A major driver of the U.S opioid crisis is limited access to effective medications for opioid use disorder (MOUD) that reduce overdose. Traditionally, jails and prisons in the U.S. do not initiate or maintain MOUD for inmates with OUD prior to their return to the community, which places them at high risk for fatal overdose. A 2018 law (?Chapter 208?) made Massachusetts (MA) the first state to mandate that five county jails deliver all FDA-approved MOUDs (extended-release naltrexone [XR-NTX] buprenorphine-naloxone [BUP-NX], and methadone). Chapter 208 establishes a 4-year pilot program to expand all FDA-approved forms of MOUD at five county jails; two more county jails in MA voluntarily joined this initiative. The law stipulates that MOUD be maintained in individuals receiving it prior to detention, and initiated prior to release among sentenced inmates where appropriate. The seven jails must also facilitate continuation of the medication in the community on release. The Massachusetts Justice Community Opioid Innovation Network proposes to partner with these seven diverse jails and community treatment providers to conduct a Type 1 hybrid effectiveness- implementation study of Chapter 208. We will: (1) Perform a longitudinal treatment outcome study among inmates with OUD who receive XR-NTX, BUP-NX, methadone, or no MOUD in jail utilizing MA?s powerful and innovative Public Health Data Warehouse, a collection of over two dozen linked state administrative data sets, to examine post-release MOUD initiation, engagement and retention, as well as fatal and non-fatal overdose and recidivism. Propensity score methods will adjust for selection effects. (2) Conduct an implementation study to understand contextual factors that facilitate and impede delivery of MOUDs in jail and community care coordination, and best practice strategies that optimize MOUD delivery in jail and coordinated care with community partners. (3) Perform a pilot randomized comparative effectiveness trial of antagonist (XR-NTX) versus agonist treatment (BUP-NX or methadone) initiated prior to release among 100 sentenced and follow- them 12-months post-release to examine outcomes that cannot be assessed in administrative data and determine procedures, acceptability, feasibility and effect sizes to support planning for a future randomized comparative effectiveness trial. (4) Calculate the cost to the correctional system of implementing MOUD in jail, and conduct an economic evaluation from state-policymaker and societal perspectives to compare the value of MOUD prior to release from jail to no MOUD among matched controls. The Mass JCOIN team, in collaboration with the MA Department of Public Health, seven MA county jails and community treatment partners, has the experience and expertise to fulfill the study aims. The Chapter 208 initiative has important implications for future policy and practice in the justice and OUD treatment systems at the local, state, and national levels. This study?s insights into Chapter 208?s implementation will inform the efficient development of future strategies to address OUDs in jail populations nationwide.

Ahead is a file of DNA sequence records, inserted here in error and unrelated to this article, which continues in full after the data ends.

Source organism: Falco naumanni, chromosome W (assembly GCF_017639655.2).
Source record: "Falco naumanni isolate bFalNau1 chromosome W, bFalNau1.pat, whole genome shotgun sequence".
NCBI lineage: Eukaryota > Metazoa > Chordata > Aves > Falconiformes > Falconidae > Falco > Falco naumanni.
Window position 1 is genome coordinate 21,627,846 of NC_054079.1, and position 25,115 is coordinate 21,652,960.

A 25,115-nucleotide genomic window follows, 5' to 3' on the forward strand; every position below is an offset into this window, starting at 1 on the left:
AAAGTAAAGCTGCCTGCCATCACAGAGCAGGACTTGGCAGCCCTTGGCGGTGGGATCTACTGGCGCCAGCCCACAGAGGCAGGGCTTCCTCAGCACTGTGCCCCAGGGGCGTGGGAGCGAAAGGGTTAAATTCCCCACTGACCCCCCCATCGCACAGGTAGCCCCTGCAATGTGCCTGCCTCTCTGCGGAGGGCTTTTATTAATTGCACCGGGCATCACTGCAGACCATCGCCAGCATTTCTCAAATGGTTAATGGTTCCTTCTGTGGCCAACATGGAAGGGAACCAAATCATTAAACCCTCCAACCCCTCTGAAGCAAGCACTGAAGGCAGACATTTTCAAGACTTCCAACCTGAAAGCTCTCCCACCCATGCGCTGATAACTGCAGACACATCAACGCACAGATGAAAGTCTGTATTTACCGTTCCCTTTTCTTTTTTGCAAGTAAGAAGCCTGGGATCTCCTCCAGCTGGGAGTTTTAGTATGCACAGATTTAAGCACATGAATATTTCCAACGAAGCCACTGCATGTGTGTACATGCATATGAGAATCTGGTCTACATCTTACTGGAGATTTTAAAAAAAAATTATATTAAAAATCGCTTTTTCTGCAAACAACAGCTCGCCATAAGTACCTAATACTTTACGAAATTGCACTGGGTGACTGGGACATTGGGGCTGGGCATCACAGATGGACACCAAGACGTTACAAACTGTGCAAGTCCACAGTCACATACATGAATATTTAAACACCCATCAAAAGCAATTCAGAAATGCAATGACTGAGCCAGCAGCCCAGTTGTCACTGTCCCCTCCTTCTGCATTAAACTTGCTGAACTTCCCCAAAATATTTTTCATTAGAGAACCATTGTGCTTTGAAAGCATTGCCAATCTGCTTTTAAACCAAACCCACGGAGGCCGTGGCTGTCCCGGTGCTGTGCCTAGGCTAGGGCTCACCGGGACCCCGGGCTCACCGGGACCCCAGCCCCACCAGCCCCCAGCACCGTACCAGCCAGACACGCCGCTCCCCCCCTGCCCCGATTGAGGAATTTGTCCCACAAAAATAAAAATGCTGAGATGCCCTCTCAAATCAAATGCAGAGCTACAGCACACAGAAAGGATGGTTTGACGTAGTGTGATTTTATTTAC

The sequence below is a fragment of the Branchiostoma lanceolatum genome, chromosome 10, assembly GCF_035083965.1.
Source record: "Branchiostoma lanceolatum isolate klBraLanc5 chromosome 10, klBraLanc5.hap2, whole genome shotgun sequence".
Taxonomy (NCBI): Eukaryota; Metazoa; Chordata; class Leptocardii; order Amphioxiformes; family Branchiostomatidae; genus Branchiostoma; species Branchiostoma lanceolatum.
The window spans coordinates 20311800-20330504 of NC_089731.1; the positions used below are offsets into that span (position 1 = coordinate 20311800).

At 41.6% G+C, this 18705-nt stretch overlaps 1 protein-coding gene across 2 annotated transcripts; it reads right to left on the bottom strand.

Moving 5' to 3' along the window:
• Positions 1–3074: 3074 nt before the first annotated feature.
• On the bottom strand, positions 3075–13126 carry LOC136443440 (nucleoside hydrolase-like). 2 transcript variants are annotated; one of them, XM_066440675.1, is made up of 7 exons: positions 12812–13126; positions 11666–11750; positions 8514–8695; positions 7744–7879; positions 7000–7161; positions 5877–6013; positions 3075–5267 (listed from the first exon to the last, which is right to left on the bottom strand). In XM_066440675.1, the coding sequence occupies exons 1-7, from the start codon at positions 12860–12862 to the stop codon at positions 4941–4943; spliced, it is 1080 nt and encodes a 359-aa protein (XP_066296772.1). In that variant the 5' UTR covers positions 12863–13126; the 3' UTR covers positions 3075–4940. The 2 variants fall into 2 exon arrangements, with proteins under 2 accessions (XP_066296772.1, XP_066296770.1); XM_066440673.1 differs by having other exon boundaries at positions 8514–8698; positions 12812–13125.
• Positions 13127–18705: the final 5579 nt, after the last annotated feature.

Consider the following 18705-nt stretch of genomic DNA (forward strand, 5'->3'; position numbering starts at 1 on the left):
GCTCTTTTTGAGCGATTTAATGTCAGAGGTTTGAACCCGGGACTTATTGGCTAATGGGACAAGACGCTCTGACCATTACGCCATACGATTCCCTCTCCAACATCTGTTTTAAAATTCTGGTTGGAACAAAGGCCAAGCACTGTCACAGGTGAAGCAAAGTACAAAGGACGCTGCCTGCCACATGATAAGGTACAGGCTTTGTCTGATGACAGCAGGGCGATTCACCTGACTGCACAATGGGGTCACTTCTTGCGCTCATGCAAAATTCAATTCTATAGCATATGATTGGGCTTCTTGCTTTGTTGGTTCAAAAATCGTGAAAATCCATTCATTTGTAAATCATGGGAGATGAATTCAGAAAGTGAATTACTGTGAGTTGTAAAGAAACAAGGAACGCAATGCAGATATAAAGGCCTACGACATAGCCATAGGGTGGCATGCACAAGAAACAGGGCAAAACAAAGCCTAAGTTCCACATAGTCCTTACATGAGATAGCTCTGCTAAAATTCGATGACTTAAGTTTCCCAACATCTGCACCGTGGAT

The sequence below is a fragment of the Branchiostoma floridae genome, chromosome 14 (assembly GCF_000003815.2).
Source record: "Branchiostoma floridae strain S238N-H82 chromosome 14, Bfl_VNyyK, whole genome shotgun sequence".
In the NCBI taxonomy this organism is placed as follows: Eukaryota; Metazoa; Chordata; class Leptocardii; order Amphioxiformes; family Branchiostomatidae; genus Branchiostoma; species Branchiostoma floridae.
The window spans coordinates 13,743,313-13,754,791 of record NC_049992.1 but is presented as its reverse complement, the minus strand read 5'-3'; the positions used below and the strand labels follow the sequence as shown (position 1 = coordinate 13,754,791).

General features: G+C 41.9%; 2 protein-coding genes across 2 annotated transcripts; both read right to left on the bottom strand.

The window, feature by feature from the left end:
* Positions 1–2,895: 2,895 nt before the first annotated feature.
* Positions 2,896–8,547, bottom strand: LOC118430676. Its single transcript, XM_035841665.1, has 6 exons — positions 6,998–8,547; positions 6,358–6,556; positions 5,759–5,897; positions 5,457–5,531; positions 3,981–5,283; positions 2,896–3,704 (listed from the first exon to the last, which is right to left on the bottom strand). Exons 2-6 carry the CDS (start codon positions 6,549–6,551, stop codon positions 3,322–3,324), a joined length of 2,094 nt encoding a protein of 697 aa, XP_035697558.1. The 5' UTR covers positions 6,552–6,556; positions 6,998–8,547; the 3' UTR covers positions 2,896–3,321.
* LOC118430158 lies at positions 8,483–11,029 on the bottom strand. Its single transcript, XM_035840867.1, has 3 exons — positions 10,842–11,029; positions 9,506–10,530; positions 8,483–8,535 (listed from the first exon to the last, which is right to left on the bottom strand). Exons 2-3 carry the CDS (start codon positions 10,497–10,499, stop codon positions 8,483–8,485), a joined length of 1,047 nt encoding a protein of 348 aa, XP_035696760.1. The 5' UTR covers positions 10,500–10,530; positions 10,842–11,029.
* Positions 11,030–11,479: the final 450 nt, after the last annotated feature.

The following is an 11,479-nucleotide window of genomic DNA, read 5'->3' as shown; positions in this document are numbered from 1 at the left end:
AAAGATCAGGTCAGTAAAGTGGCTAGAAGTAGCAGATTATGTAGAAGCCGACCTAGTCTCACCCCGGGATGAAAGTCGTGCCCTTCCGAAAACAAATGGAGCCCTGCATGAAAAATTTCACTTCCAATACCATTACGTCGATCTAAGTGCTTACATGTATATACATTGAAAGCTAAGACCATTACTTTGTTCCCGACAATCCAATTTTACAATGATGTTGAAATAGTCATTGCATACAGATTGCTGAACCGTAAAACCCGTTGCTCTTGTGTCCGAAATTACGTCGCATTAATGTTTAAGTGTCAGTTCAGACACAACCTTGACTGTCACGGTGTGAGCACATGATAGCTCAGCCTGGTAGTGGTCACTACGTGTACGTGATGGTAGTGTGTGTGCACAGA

The Massachusetts Justice Community Opioid Innovation Network proposes to study the outcomes and implementation of a 2018 state law that seven county jails must provide all approved forms of medication for opioid use disorder (OUD). Findings will have important implications for jail treatment of OUD across the U.S.